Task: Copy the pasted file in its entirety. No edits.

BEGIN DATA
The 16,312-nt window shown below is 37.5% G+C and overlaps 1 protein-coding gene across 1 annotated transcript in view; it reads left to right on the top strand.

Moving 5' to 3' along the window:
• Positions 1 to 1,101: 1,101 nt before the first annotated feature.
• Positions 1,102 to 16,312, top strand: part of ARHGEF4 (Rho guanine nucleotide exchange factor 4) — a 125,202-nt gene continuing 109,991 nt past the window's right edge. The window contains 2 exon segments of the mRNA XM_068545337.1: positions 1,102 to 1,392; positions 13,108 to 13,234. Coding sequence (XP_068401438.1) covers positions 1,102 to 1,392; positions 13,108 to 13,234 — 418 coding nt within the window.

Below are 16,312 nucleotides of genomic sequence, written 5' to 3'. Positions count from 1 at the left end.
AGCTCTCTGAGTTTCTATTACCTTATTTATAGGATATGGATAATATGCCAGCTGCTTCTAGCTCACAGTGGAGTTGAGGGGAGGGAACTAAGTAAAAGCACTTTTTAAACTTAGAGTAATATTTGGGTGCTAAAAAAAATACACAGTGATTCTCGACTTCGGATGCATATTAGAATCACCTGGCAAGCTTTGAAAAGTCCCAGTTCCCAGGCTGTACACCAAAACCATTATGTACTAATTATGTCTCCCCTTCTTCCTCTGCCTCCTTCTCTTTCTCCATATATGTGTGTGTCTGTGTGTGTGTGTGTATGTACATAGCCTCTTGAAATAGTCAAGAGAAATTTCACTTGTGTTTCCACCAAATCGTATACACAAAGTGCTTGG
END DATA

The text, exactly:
The 16,312-nt window shown below is 37.5% G+C and overlaps 1 protein-coding gene across 1 annotated transcript in view; it reads left to right on the top strand.

Moving 5' to 3' along the window:
• Positions 1 to 1,101: 1,101 nt before the first annotated feature.
• Positions 1,102 to 16,312, top strand: part of ARHGEF4 (Rho guanine nucleotide exchange factor 4) — a 125,202-nt gene continuing 109,991 nt past the window's right edge. The window contains 2 exon segments of the mRNA XM_068545337.1: positions 1,102 to 1,392; positions 13,108 to 13,234. Coding sequence (XP_068401438.1) covers positions 1,102 to 1,392; positions 13,108 to 13,234 — 418 coding nt within the window.

Below are 16,312 nucleotides of genomic sequence, written 5' to 3'. Positions count from 1 at the left end.
AGCTCTCTGAGTTTCTATTACCTTATTTATAGGATATGGATAATATGCCAGCTGCTTCTAGCTCACAGTGGAGTTGAGGGGAGGGAACTAAGTAAAAGCACTTTTTAAACTTAGAGTAATATTTGGGTGCTAAAAAAAATACACAGTGATTCTCGACTTCGGATGCATATTAGAATCACCTGGCAAGCTTTGAAAAGTCCCAGTTCCCAGGCTGTACACCAAAACCATTATGTACTAATTATGTCTCCCCTTCTTCCTCTGCCTCCTTCTCTTTCTCCATATATGTGTGTGTCTGTGTGTGTGTGTGTATGTACATAGCCTCTTGAAATAGTCAAGAGAAATTTCACTTGTGTTTCCACCAAATCGTATACACAAAGTGCTTGG